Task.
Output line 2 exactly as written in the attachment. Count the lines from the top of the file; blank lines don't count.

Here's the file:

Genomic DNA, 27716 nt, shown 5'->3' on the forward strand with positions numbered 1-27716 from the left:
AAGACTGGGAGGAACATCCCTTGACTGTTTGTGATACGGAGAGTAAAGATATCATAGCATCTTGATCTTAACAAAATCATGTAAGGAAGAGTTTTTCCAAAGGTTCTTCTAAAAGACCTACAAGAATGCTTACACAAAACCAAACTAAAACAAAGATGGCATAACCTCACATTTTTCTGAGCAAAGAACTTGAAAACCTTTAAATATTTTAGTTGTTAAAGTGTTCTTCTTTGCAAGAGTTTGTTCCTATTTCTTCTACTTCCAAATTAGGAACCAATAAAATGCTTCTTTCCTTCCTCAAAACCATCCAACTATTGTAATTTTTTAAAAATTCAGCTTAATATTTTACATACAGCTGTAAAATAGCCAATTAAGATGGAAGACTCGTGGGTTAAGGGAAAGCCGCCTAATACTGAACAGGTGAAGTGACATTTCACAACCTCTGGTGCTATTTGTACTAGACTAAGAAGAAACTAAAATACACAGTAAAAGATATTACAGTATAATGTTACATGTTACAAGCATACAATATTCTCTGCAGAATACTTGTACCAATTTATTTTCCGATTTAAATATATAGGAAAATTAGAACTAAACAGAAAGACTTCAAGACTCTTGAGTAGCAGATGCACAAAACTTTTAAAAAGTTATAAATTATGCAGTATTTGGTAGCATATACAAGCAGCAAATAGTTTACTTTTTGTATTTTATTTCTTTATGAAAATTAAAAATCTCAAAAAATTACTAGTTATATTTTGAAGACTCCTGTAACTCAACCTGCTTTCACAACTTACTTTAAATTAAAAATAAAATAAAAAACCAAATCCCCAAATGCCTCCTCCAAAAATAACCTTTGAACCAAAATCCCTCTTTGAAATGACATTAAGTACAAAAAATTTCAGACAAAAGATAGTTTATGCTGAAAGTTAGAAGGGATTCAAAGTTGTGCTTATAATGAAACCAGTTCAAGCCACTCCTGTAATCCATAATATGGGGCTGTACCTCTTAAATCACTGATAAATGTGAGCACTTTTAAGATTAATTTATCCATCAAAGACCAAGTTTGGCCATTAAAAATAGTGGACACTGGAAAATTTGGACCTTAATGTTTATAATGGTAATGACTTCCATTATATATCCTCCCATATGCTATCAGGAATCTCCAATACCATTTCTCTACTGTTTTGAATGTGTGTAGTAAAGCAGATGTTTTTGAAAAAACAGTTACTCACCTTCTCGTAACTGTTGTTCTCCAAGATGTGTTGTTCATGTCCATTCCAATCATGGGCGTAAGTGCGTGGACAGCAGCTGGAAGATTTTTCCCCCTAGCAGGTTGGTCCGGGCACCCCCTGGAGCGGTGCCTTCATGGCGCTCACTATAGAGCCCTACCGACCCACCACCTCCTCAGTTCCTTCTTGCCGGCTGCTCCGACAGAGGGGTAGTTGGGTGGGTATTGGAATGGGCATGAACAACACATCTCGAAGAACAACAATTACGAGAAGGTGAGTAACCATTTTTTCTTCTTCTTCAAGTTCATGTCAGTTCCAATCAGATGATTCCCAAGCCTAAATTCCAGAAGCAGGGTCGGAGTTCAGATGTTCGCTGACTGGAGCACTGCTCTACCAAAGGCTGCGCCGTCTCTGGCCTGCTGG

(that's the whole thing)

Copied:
AAGACTGGGAGGAACATCCCTTGACTGTTTGTGATACGGAGAGTAAAGATATCATAGCATCTTGATCTTAACAAAATCATGTAAGGAAGAGTTTTTCCAAAGGTTCTTCTAAAAGACCTACAAGAATGCTTACACAAAACCAAACTAAAACAAAGATGGCATAACCTCACATTTTTCTGAGCAAAGAACTTGAAAACCTTTAAATATTTTAGTTGTTAAAGTGTTCTTCTTTGCAAGAGTTTGTTCCTATTTCTTCTACTTCCAAATTAGGAACCAATAAAATGCTTCTTTCCTTCCTCAAAACCATCCAACTATTGTAATTTTTTAAAAATTCAGCTTAATATTTTACATACAGCTGTAAAATAGCCAATTAAGATGGAAGACTCGTGGGTTAAGGGAAAGCCGCCTAATACTGAACAGGTGAAGTGACATTTCACAACCTCTGGTGCTATTTGTACTAGACTAAGAAGAAACTAAAATACACAGTAAAAGATATTACAGTATAATGTTACATGTTACAAGCATACAATATTCTCTGCAGAATACTTGTACCAATTTATTTTCCGATTTAAATATATAGGAAAATTAGAACTAAACAGAAAGACTTCAAGACTCTTGAGTAGCAGATGCACAAAACTTTTAAAAAGTTATAAATTATGCAGTATTTGGTAGCATATACAAGCAGCAAATAGTTTACTTTTTGTATTTTATTTCTTTATGAAAATTAAAAATCTCAAAAAATTACTAGTTATATTTTGAAGACTCCTGTAACTCAACCTGCTTTCACAACTTACTTTAAATTAAAAATAAAATAAAAAACCAAATCCCCAAATGCCTCCTCCAAAAATAACCTTTGAACCAAAATCCCTCTTTGAAATGACATTAAGTACAAAAAATTTCAGACAAAAGATAGTTTATGCTGAAAGTTAGAAGGGATTCAAAGTTGTGCTTATAATGAAACCAGTTCAAGCCACTCCTGTAATCCATAATATGGGGCTGTACCTCTTAAATCACTGATAAATGTGAGCACTTTTAAGATTAATTTATCCATCAAAGACCAAGTTTGGCCATTAAAAATAGTGGACACTGGAAAATTTGGACCTTAATGTTTATAATGGTAATGACTTCCATTATATATCCTCCCATATGCTATCAGGAATCTCCAATACCATTTCTCTACTGTTTTGAATGTGTGTAGTAAAGCAGATGTTTTTGAAAAAACAGTTACTCACCTTCTCGTAACTGTTGTTCTCCAAGATGTGTTGTTCATGTCCATTCCAATCATGGGCGTAAGTGCGTGGACAGCAGCTGGAAGATTTTTCCCCCTAGCAGGTTGGTCCGGGCACCCCCTGGAGCGGTGCCTTCATGGCGCTCACTATAGAGCCCTACCGACCCACCACCTCCTCAGTTCCTTCTTGCCGGCTGCTCCGACAGAGGGGTAGTTGGGTGGGTATTGGAATGGGCATGAACAACACATCTCGAAGAACAACAATTACGAGAAGGTGAGTAACCATTTTTTCTTCTTCTTCAAGTTCATGTCAGTTCCAATCAGATGATTCCCAAGCCTAAATTCCAGAAGCAGGGTCGGAGTTCAGATGTTCGCTGACTGGAGCACTGCTCTACCAAAGGCTGCGCCGTCTCTGGCCTGCTGG